WASHINGTON -- The result of George Zimmerman's trial for killing Trayvon Martin has widely been transformed into a new civil rights event. A white man -- or a "white Hispanic," an inventive new description -- kills a black man under dubious circumstances, and parts of the nation explode.
I keep wondering whether we are focusing on the right questions in this tragic story. The killing of Martin in a dark-of-night confrontation in a gated community in Florida should be soberly studied, not primarily because of potential discrimination, but because this case brings up profound questions about citizen volunteerism in America today.
Here are the important questions that I do not see raised:
George Zimmerman says he was a kind of neighborhood watchman, a volunteer to patrol an area that had been the target of many burglaries in recent months. But what exactly were the rules under which he was acting? Was he permitted to carry a gun? Get out of his car? Begin a hostile confrontation with Martin? Keep after Martin even after he called 911 and was told to desist and let the police handle the situation?
We know from the trial, which exonerated him, that Zimmerman had some training, but exactly what? How was he to address someone he found threatening? Certainly, his challenge to Martin, asking what he was doing there, could only incite someone. What are the clothing styles on a person supposed to indicate, if anything at all?
I am asking these questions of all of us, but particularly of the old civil rights leaders and those in the violent ghettoes of Chicago and other big cities, who do not accept the jury's verdict. And I'm asking because more of the crucially important duties of the men and women who are sworn in as police -- and diplomats and journalists, too -- are passing to civilians.
What are the rules for these civilians? What laws or principles have they promised to uphold? Where and to what have they pledged their troth?
First we have the various neighborhood watches that have sprung up all across the country, as different races and peoples are thrown together with sometimes only their gates to keep them "safe" and to keep "the other" out. There are sheriffs' manuals and other lists of acceptable actions for these watchmen on the Internet, but apparently every neighborhood organization can write its own laws.
This may be a sign of safety for some homeowners or renters in a neighborhood, but it can equally serve as a threat to many people. This is why some of the recommendations advise that watchmen wear a uniform or decoration. One does not have to turn a Trayvon Martin into a Medgar Evers to wonder if this might have better served the intention of the neighborhood watch that night in Florida.
Second, we have the Pentagon and the State Department, which have spent millions of dollars on civilian contractors instead of having our military and diplomatic personnel and procedures be financially and morally responsible for this work.
No outside contractor in recent history, of course, has been more publicized and, in turn, vilified than Edward Snowden at the National Security Agency, who turned over massive amounts of data on phone monitoring to The Guardian newspaper. A 29-year-old high school dropout, Snowden had worked his way around from the NSA to the big contractor Booz Allen Hamilton. From there, he suddenly disappeared from sight to emerge with America's secrets in his briefcase.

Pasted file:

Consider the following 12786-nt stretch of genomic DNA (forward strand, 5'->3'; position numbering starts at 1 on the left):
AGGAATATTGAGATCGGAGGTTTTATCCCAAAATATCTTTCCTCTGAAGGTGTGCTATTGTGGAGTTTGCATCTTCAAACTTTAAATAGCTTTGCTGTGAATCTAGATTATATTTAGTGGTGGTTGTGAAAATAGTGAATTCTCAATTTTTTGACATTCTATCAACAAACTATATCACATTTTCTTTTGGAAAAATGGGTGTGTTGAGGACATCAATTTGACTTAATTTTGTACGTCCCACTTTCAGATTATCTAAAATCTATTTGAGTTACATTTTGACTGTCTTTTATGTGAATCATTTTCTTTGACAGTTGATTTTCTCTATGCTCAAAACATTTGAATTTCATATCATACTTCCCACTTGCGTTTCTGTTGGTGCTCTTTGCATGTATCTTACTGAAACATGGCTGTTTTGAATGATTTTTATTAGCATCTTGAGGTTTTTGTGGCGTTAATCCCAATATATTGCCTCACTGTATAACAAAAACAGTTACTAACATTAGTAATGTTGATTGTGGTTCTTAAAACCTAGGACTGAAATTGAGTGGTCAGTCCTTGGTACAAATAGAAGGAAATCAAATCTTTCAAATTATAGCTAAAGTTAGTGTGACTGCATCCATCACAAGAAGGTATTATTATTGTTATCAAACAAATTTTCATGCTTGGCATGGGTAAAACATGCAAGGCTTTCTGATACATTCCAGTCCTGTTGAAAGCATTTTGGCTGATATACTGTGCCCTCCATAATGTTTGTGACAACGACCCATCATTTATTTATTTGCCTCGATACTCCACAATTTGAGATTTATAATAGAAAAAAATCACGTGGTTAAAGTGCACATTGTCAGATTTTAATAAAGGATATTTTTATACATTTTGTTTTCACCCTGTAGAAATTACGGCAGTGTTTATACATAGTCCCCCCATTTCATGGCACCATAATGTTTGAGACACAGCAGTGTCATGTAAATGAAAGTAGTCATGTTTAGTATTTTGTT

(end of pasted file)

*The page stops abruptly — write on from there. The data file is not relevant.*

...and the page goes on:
To many Americans, Snowden, with his open, Midwestern smile and natural manner, was simply inexplicable: a Benedict Arnold in blue jeans and open shirt. But he was hardly alone. The Washington Post, in a prize-winning series, found that 30 percent of government work is now "outsourced," the favorite term for those who have never taken the vows to public service that regulars have taken. ABC News, at the time, went so far as to call such outsiders "contracted mercenaries" brought in to fight the wars in Iraq and Afghanistan.
If you study public institutions across the country, you will find many more examples of individuals, probably well-meaning men and women, who are not trained in a particular profession but are filling in for people who have an entirely different commitment to the job. (Think of "citizen journalists.")
As analysts delve into the historic Zimmerman trial, it will be seen how much the "stand your ground" laws and gun availability have added to the problems of race and of poor African-American boys in the inner city. President Obama himself touched on that, for the first time in any depth, as he spoke out after the trial about our need to "bolster and reinforce our African-American boys."
It seems a sad and tragic shame that our striving for justice in our country should be stuck in this wholly atypical moment. Clearly, if we want to hand these important duties of our society to untrained replacements, we must more clearly and urgently delineate their duties.
Two young men in the dark of night, each with a chip on his shoulder and clearly ready to fight, must not become the new symbol of America's struggle for equality.
(Georgie Anne Geyer has been a foreign correspondent and commentator on international affairs for more than 40 years. She can be reached at gigi_geyer(at)juno.com.)